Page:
Typically, the wireless communication network 100 includes a Fixed Network Equipment (FNE) 108, a mobile vehicular repeater (VR) 110 and a Mobile Subscriber Unit (MSU) 112. The wireless communication network 100 is known to include a plurality of PSUs. For the communication to start between the plurality of PSUs, first the FNE 108 authorizes and updates registration information of each PSU of the plurality of PSUs in the wireless communication network 100. Further, according to the methods known in the art the FNE 108 registers the MSU 112 and affiliates it to the wireless communication network 100. The MSU 112 then stores the registration information of each PSU of the plurality of PSUs. In some of the methods known in the art, the MSU 112 may store information about the talk groups associated with each PSU of the plurality of PSUs in the wireless communication network 100. The MSU 112 is hardwired with the VR 110 using RS 232 interface.

The VR 110 registers each PSU of the plurality of PSUs in association with a talk group. The talk group is a group of PSUs that share a communication session simultaneously. Typically, when a communication is needed between the plurality of PSUs in the wireless communication network 100 a group-voice request is sent to the FNE 108. In response to the group voice request, the FNE 108 sends a group voice channel grant to the PSU 104. The other PSUs, for example, the PSU 106, can use this group voice channel grant to start communication on the talk group. The PSUs communicate with each other on the wireless communication network 100 by using the conventional communication link 102. According to some methods known in the art, the communication session between the PSU 104 and the PSU 106 is initiated by pressing a Push-To-Talk (PTT) button on the PSU 104. The communication session may include transmitting voice or data. The PTT button is released after the voice or data is transmitted by the PSU 104.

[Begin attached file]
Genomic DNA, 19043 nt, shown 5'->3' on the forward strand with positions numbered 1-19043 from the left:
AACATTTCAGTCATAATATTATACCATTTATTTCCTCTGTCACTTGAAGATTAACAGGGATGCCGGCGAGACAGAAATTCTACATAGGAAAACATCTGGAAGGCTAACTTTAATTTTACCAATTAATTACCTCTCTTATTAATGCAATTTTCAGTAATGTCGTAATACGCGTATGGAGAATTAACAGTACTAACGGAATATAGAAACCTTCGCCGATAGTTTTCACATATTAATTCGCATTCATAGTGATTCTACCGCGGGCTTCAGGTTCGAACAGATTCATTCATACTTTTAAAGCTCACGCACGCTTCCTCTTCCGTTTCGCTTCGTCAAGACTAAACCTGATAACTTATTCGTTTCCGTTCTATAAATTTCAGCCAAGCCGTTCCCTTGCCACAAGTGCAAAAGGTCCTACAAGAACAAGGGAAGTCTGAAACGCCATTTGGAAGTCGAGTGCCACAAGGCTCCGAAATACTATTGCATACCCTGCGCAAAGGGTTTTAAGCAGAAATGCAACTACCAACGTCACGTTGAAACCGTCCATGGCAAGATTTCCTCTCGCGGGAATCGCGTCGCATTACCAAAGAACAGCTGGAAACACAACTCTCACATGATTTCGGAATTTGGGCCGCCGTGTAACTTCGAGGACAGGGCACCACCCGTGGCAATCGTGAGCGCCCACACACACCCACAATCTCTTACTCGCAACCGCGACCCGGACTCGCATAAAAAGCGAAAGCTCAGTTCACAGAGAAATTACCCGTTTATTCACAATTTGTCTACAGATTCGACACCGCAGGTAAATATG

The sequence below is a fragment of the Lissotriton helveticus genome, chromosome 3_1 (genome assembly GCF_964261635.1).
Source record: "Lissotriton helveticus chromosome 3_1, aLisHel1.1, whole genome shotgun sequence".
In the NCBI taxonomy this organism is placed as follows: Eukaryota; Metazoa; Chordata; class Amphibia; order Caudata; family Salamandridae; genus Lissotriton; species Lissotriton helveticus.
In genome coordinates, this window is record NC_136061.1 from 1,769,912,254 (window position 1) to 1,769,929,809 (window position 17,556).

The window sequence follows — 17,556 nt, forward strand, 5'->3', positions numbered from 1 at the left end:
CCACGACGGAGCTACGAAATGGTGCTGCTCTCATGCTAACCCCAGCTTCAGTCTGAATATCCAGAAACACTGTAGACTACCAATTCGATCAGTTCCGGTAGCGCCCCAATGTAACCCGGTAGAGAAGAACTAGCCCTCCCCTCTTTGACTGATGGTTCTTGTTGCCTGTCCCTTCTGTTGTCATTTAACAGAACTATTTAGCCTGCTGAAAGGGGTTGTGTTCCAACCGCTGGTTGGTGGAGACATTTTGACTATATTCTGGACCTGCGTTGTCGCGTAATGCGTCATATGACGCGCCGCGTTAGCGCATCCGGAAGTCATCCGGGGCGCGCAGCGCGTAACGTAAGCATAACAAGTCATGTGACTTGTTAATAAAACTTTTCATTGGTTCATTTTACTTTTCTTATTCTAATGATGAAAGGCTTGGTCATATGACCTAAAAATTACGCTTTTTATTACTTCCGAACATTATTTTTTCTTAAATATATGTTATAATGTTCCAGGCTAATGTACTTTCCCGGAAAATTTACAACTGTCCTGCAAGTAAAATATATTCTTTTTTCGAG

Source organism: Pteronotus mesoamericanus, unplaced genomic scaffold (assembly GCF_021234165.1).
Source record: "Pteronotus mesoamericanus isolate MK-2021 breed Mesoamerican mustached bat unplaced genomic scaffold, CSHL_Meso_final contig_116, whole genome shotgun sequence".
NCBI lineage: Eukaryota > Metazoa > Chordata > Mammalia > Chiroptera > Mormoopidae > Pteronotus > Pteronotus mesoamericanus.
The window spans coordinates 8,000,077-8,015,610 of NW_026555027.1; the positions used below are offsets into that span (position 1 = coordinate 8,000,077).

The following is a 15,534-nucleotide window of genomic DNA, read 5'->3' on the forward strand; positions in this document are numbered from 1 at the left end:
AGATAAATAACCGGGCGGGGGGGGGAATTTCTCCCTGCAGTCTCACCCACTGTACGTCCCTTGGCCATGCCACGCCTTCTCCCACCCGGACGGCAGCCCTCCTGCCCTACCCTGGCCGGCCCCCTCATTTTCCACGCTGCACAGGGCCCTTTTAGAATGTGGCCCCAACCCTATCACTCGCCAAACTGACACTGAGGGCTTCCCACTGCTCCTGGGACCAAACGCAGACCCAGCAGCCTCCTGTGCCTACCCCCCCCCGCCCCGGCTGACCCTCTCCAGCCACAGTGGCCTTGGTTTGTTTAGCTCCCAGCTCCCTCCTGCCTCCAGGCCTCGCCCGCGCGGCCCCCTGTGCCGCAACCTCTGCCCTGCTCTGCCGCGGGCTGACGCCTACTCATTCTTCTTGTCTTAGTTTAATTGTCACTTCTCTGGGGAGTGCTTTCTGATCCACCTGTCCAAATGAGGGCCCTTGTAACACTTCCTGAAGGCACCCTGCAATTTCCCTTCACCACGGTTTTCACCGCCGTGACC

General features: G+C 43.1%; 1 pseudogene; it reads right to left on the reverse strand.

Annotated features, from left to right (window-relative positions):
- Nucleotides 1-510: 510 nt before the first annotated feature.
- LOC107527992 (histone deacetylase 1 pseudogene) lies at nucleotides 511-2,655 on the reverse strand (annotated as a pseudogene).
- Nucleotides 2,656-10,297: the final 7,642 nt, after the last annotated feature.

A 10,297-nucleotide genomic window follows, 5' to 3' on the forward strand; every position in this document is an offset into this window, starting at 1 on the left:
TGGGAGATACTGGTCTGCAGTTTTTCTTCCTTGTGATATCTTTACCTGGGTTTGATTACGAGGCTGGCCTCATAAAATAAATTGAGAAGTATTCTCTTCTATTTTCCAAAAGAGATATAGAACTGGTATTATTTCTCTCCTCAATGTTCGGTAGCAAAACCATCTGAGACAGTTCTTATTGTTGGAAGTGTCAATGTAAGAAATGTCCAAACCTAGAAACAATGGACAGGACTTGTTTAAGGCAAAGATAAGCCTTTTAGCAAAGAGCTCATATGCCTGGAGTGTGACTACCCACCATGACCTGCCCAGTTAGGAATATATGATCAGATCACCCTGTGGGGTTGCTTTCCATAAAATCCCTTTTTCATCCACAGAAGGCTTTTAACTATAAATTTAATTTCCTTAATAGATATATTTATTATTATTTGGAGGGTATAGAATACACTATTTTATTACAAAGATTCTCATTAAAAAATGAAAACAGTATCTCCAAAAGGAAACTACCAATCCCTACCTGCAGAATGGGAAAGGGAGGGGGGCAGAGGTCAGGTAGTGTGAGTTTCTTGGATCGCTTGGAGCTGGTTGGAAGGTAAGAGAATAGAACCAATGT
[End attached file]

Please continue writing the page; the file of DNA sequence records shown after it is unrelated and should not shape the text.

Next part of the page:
The PSU 104 communicates with the PSU 106 through the wireless communication network 100 by using the VR 110 when the PSU 104 is at a location where the signal strength is weak. The VR 110 receives the signal from the FNE 108. The received signal is amplified by the VR 110 and transmitted to the PSU 104. Similarly, the PSU 104 sends the signal to the VR 110. This signal is amplified by the VR 110 and sent to the PSU 106. Thereby, the PSU 104 and the PSU 106 are able to communicate by using the VR 110, even when the signal strength is low at PSU 104 and PSU 106.